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5 Spider Facts

Updated on May 7, 2015

Not many creatures on our fair planet invoke a reaction like a spider.

Spiders are the stuff of nightmares for some people and spiders are the source of panic in others. But despite their creepy reputation, spiders are quite amazing creatures that do more good than harm.

It has been reported that you are never more than 3 feet away from a spider no matter where you are. That is a little unsettling if you have a fear of these little super critters but it does show their prevalence and importance in our ecosystems.

Despite the creepy feelings these little monsters instill in humans, maybe it's time to explore some of the more interesting facts about spiders. Here are five to ponder.

Common garden spider
Common garden spider

5. The Name Spider

The name 'spider' definitely gets a reaction from people but how did the eight legged creature actually come to be known as a spider? A strange name indeed.

It seems the name spider originated in the Old English language as spīthra which translates literally to "the spinner". And then in the late 14th century is changed to spydyr.

It was eventually changed to spider, the name we know and love today, over the following centuries. The spinner is a pretty accurate name for these amazing beasts.

As an aside, the word 'arachnid' also originates from a Greek word aráchnē which means spiders web.

Image - Trounce/Wikimedia Commons

The most common method of trapping prey for a spider; the web.
The most common method of trapping prey for a spider; the web.

4. Skilled Hunters Spiders Be

Most everyone is familiar with a spider web stretched carefully between two branches that an unlucky fly ends up trapped in. That's because it's the most common method spiders use to capture prey. But there are some far more interesting hunting methods that some spider species have evolved to use.

The bolas spider for instance will use a single line web on which they will place a sticky ball at the end. They then attract moths using special pheromones they secrete and swing the web line at the moth using one of their front legs. The sticky ball hits the moth and the happy spider reels it in.

Another interesting technique is used by the trapdoor spider. As it name suggests a trapdoor spider lives in a burrow or hole over which the spider constructs a trap door. When unsuspecting prey happens to walk by out will pop the spider who grabs it and pulls it to meet it's untimely end.

Image - Man-ucommons/WikiCommons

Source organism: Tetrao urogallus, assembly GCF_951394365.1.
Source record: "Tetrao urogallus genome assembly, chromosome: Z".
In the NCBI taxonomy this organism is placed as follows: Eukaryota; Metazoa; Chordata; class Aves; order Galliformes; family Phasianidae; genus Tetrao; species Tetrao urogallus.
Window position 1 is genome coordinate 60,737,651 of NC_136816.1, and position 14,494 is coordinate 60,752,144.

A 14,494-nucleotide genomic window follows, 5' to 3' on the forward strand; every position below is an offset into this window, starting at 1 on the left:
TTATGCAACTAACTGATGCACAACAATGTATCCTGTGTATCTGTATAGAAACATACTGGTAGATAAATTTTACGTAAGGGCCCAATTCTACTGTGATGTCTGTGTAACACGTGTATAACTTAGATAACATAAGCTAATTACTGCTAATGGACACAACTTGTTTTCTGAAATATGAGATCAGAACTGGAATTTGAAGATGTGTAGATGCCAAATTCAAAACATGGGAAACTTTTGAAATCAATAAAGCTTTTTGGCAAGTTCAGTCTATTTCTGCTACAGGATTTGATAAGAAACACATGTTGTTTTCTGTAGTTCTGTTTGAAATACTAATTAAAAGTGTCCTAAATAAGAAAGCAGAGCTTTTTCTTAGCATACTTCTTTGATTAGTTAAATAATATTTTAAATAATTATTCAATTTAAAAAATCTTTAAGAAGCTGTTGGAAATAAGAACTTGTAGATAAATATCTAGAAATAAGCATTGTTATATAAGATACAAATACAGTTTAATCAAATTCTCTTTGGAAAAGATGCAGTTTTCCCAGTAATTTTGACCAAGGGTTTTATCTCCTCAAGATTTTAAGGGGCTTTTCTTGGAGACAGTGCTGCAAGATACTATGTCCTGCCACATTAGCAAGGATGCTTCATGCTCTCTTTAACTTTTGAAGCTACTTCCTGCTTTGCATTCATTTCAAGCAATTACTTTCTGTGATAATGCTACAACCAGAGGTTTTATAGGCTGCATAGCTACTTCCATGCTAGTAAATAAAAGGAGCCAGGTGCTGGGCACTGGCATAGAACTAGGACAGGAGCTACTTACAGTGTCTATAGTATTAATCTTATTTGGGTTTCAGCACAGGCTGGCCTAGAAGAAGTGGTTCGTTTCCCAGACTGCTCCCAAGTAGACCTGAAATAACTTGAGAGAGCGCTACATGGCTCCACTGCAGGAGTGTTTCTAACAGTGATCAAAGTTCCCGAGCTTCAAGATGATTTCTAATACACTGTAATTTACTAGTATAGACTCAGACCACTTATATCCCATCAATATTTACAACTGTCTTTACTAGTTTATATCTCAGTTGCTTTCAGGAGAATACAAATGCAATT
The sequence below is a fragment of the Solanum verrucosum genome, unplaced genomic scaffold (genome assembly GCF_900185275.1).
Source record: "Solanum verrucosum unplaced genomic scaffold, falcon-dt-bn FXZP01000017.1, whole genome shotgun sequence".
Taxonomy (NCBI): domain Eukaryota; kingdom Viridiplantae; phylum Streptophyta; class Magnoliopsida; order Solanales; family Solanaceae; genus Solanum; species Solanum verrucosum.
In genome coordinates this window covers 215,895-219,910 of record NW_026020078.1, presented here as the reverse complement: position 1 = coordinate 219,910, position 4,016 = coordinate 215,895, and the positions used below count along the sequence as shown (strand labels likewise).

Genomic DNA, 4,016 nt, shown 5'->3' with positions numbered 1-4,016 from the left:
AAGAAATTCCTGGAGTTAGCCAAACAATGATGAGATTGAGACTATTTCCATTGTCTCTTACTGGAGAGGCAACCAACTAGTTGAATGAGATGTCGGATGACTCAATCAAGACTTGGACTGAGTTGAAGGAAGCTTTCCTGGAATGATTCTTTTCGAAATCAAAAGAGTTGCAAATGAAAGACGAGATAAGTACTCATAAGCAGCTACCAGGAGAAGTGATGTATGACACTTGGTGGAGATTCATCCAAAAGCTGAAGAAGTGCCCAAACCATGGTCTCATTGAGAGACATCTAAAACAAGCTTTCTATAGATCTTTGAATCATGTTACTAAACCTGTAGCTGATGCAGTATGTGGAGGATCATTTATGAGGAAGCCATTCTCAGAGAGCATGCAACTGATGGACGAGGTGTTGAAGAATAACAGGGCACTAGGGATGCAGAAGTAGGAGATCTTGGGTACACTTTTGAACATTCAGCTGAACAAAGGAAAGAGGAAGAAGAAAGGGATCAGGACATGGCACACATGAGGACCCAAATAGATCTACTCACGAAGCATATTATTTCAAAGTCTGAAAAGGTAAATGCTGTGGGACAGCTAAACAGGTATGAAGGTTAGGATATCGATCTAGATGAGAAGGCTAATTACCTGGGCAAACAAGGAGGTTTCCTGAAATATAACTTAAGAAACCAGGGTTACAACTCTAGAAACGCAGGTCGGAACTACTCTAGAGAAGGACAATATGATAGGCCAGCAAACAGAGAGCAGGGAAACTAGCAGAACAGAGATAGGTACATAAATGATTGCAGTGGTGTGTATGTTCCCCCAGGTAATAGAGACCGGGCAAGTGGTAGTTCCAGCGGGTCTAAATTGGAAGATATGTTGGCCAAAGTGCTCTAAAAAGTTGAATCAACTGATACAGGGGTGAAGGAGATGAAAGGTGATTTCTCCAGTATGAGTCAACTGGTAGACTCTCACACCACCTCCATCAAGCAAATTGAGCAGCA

Spider Hunting Techniques

A spiders unique limbs are propelled by hydraulics
A spiders unique limbs are propelled by hydraulics

3. Hydraulic Locomotion Systems

It's no secret that spiders have eight legs but most people don't know that spiders used hydraulic pressure to extend their limbs. An efficient pump system allows a spider to push fluid to it's leg which extends it, a sort of spring hing at the joints of the leg automatically retract when no fluid pressure is exerted.

This locomotion feature is the reason you will often find a dead spider with it's legs all curled up towards it's body. It was the loss of internal pressure that caused the spring hinges to retract it's legs.

A spider has an exoskeleton or a hard outer shell that allows the fluid pressure to be maintained. If it suffers a puncture or crack in its shell it often won't last long.

Image Source - Galak76/Wikicommons

An extinct species of spider from China
An extinct species of spider from China

2. Spiders Have Been Around A Long Time

Fossils of spiders are rare because of a spiders relatively delicate structure but they do exist and they date back quite awhile back. The oldest silk producing arachnid fossil dates back 386 million years ago.

Other ancient evidence of spiders and their activities have been found in amber (fossilized tree sap) dating back 130 million years. Amber showing spider killing prey, mating and producing silk have been found and recorded.

The modern forms of spiders that we know and love today first appeared in the Triassic period over 200 million years ago. Our modern spiders have not changed much at all form their ancient ancestors but why would you need to change a perfect hunting machine?

Image - Paul A. Selden/WikiCommons

Are you afraid of spiders?
Are you afraid of spiders?

1. Fear of Spiders

The fear of spiders is known as arachnophobia and affects between 4 and 6 percent of the world's population. It can cause sweating, crying, panic attacks, trouble breathing and even heart trouble in people with the fear.

This phobia may be an evolutionary response of humans developed by our ancestors to help avoid being killed by a poisonous creature although some cultures show no fear of spiders at all even including them as a food source.

Rest assured that only a small number of spiders can actually harm humans and they are likely to do so only when threatened by people. So try your hardest not to squish them and just let them be in the hopes that they are getting rid of the real bothersome insects in your home.

Image - Abrahami/WikiCommons

Your Thoughts On Spiders

How do you feel about our arachnid friends?

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Visit my :: HubPages profile :: for more interesting and freaky facts about all things creepy.


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    • Jeremy Gill profile image

      Jeremy Gill 

      3 years ago from Louisiana

      Informative hub, nice job! Many people are creeped out by the arachnids, but I think some look pretty cool, especially the Cobalt Blue Tarantula.


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